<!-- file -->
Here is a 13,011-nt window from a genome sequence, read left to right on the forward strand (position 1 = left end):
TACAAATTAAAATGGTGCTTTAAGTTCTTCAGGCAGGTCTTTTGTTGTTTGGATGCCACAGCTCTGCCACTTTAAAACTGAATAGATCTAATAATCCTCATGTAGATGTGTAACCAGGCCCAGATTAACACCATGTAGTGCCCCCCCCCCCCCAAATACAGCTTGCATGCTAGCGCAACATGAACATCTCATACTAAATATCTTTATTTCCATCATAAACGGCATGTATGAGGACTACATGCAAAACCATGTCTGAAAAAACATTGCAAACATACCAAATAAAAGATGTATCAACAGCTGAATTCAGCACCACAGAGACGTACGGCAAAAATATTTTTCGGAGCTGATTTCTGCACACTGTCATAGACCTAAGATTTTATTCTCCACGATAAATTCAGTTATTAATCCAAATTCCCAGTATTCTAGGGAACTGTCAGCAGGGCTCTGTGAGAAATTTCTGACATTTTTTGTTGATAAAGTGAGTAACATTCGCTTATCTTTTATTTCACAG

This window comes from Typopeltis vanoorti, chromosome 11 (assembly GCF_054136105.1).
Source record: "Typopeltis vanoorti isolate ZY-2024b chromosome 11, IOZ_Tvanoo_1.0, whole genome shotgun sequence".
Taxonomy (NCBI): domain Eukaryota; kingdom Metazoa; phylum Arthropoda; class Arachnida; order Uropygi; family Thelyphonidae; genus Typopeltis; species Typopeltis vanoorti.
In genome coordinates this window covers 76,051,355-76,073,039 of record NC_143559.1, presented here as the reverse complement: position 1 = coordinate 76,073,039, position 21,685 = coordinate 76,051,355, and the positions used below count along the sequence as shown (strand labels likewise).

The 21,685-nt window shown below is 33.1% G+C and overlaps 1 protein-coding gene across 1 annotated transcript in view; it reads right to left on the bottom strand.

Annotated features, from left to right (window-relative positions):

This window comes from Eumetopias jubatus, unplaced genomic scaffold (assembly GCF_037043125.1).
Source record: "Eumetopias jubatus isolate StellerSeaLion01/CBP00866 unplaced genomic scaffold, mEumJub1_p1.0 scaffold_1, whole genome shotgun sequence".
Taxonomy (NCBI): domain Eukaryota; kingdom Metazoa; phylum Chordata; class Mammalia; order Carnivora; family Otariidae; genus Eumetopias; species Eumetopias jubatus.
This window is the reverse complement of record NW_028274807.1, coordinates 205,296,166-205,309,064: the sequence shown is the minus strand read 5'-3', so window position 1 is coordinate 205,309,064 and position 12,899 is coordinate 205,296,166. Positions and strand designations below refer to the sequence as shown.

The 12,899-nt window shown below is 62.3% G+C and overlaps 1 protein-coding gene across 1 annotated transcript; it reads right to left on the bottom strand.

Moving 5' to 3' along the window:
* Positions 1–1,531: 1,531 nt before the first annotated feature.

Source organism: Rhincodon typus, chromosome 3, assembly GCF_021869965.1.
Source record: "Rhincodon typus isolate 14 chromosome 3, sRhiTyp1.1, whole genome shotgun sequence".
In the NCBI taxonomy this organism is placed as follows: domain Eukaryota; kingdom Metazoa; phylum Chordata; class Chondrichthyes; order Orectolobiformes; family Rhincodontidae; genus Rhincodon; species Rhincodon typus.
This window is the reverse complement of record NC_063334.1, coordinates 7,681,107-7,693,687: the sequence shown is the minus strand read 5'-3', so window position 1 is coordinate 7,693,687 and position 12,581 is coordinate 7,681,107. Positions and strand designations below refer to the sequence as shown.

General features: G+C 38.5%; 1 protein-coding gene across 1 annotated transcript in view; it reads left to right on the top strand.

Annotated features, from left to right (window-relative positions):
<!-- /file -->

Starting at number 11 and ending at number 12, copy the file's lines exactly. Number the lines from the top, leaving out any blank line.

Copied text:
Taxonomy (NCBI): domain Eukaryota; kingdom Metazoa; phylum Chordata; class Mammalia; order Carnivora; family Otariidae; genus Eumetopias; species Eumetopias jubatus.
This window is the reverse complement of record NW_028274807.1, coordinates 205,296,166-205,309,064: the sequence shown is the minus strand read 5'-3', so window position 1 is coordinate 205,309,064 and position 12,899 is coordinate 205,296,166. Positions and strand designations below refer to the sequence as shown.